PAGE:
**But this idea might have originated from another line of reasoning, e.g. Cantor’s famous “diagonal proof” that there are more real than rational numbers, and its generalizations.

However, from here on, it is trivial to infer the possibility* of applying a successor operator to infinity infinitely often to form a super-infinity, a version of the successor operator that finds an even larger successor to the super-infinity, a super-duper-infinity and a successor to the super-duper-infinity, etc. Even trying to break out of this by e.g. constructing a super-duper-whatnot-infinity where the “whatnot” incorporates an infinity of terms stands the risk* of failing due to an even more generalized successor operator.

*As case has it, all these successors, super-duper-infinities, and successor operators exist, but their existence is not a given from the above. Without further investigations, we cannot infer more than the possibility. (This with some reservations for what qualifies as “existing” and what has what semantics.)

Disclaimer:

Apart from some minor editing, the above was written some weeks ago. At the point where the text ends, I was distracted by a text from my backlog, with more mathematical content, which fit well in context and would have clarified a few points above. Having written most of it, I found some issues that I wanted to mull over before finalization and failed to get around to it, which has led to these “some weeks” of delay. To avoid further delays of the current text, I have decided to put the other text back in the backlog. (Especially, as I could benefit from improving my markup language with regard to math before proceeding.) It is possible that some additional thoughts or sub-topics that I intended to include in the current text have been forgotten during this delay. Certainly, trying to go easy on the mathematically unknowledgeable, I run the risk of being sufficiently approximative with the truth as to annoy the mathematically knowledgeable, while not giving enough details for the unknowledgeable to be truly helped.

To, however, give two core ideas of the other text: (a) When we generalize a certain type of number, a certain algebraic structure, whatnot, there is rarely or never one single generalization, and statements made under the assumption of a single generalization can be faulty or simplistic. (E.g the claim that the square-root of -1 is i and/or -i, which truly amounts to something like “the field of complex numbers has the field of reals as a subfield and the number i from the field of complex numbers has the property that i^2 = -1 and (-i)^2 = -1”, which does not automatically preclude that some other field or other algebraic structure than the complex numbers has similar properties and provides another set of “roots”.) (b) The discussion of whether e.g. complex numbers and various infinities exist is in so far pointless as we can just abstractly define some set of elements and operations on these elements, use them when and where they happen to be useful, and forget questions like whether e.g. i is something real (non-mathematical sense) and/or something that “belongs” with the real (mathematical sense) numbers. For instance, the field of complex numbers can be quite useful in dealing with, say, calculations on electricity and magnetism, regardless of what nature we consider i to have—and there are fields equivalent to the complex numbers that do not even mention i.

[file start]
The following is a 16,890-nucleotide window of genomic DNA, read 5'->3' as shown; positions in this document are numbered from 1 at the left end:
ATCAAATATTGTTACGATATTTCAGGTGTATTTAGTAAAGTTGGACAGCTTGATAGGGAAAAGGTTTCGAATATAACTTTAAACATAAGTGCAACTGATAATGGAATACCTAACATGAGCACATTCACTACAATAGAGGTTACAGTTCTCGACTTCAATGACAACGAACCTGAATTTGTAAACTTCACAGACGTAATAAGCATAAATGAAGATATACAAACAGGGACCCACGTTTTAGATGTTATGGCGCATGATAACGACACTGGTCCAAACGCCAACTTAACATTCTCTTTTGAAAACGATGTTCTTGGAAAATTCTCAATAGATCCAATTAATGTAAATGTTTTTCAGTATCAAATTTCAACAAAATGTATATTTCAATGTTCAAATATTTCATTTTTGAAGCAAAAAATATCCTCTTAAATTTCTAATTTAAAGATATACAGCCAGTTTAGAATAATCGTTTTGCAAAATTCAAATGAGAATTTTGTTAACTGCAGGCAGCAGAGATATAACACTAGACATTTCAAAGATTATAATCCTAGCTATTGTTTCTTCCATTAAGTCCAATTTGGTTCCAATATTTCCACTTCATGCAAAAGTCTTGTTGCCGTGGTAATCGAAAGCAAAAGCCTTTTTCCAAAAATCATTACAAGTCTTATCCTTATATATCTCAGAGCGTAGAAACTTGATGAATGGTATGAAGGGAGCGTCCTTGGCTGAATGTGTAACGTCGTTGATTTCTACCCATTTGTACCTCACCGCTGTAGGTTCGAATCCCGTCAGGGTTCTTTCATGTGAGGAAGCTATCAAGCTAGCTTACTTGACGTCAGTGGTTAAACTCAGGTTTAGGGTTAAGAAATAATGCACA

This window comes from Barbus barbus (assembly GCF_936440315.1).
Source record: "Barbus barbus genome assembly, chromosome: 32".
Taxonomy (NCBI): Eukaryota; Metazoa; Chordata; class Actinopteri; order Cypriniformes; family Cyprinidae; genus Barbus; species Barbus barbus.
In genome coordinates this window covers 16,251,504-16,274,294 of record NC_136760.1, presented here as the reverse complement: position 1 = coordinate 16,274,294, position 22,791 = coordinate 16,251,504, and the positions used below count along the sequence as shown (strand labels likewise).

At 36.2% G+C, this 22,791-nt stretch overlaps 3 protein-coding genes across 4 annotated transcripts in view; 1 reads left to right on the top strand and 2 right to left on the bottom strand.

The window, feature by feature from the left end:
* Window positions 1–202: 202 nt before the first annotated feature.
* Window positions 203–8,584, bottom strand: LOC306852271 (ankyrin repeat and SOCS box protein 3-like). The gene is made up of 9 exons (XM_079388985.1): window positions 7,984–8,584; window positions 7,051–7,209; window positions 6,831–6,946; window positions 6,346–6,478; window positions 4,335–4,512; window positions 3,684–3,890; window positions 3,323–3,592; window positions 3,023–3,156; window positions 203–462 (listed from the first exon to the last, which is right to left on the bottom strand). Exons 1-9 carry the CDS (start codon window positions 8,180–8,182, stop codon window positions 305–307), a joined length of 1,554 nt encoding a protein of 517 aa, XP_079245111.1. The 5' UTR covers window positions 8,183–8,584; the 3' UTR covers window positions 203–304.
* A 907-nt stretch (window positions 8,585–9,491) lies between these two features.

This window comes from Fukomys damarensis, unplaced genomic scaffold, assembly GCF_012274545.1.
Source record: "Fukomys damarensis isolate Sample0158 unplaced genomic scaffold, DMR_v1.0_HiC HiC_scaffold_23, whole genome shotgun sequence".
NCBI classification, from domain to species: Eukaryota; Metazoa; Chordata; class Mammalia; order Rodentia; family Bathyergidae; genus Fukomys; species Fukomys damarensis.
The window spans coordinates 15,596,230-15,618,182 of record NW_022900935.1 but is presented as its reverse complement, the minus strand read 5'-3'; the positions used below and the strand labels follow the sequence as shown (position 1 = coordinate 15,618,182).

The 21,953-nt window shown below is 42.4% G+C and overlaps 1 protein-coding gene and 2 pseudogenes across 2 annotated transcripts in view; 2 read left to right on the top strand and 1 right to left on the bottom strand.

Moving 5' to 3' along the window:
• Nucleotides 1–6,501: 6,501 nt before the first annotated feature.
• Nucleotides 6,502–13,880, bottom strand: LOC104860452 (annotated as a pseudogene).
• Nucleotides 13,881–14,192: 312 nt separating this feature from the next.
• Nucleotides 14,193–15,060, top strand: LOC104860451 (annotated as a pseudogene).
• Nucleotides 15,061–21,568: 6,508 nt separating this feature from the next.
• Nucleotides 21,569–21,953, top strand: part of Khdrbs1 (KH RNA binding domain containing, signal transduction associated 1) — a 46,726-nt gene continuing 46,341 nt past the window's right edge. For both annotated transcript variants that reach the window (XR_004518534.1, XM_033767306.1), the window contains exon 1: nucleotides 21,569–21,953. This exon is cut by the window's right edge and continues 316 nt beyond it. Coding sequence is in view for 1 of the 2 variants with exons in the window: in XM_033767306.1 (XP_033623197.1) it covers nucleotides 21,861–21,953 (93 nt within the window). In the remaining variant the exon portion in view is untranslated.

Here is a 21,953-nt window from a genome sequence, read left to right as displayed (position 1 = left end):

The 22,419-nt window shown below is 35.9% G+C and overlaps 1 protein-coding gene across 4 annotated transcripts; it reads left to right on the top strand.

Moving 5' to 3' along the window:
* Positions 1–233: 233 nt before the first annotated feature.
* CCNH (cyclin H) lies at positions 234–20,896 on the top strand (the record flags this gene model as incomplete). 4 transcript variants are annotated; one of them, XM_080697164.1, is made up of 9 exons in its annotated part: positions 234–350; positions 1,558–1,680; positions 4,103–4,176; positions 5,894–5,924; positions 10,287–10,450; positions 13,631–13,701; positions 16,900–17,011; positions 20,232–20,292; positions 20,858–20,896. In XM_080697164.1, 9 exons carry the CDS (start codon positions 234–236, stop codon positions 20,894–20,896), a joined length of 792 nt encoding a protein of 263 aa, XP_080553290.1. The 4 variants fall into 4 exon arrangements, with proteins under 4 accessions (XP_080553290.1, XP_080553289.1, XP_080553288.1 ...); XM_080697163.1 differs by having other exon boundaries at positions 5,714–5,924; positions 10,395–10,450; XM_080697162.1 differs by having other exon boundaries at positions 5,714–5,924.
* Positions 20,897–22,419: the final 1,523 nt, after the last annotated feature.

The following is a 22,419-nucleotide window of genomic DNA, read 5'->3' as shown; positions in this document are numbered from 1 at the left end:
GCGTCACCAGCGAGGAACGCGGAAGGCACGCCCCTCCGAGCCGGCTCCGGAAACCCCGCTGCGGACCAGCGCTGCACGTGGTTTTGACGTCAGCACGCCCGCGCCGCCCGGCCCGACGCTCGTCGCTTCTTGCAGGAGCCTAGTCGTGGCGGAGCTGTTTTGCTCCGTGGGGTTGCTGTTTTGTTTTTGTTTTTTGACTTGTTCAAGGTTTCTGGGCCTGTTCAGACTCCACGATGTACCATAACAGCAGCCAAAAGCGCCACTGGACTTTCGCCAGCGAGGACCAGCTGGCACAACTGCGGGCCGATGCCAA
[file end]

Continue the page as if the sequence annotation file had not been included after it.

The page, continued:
[…] my previous text, I belatedly recall one issue, intended for an excursion, that was lost during those weeks of […]

Follow-up: Some thoughts on generalization | Michael Eriksson's BlogFebruary 3, 2023 at 4:02 am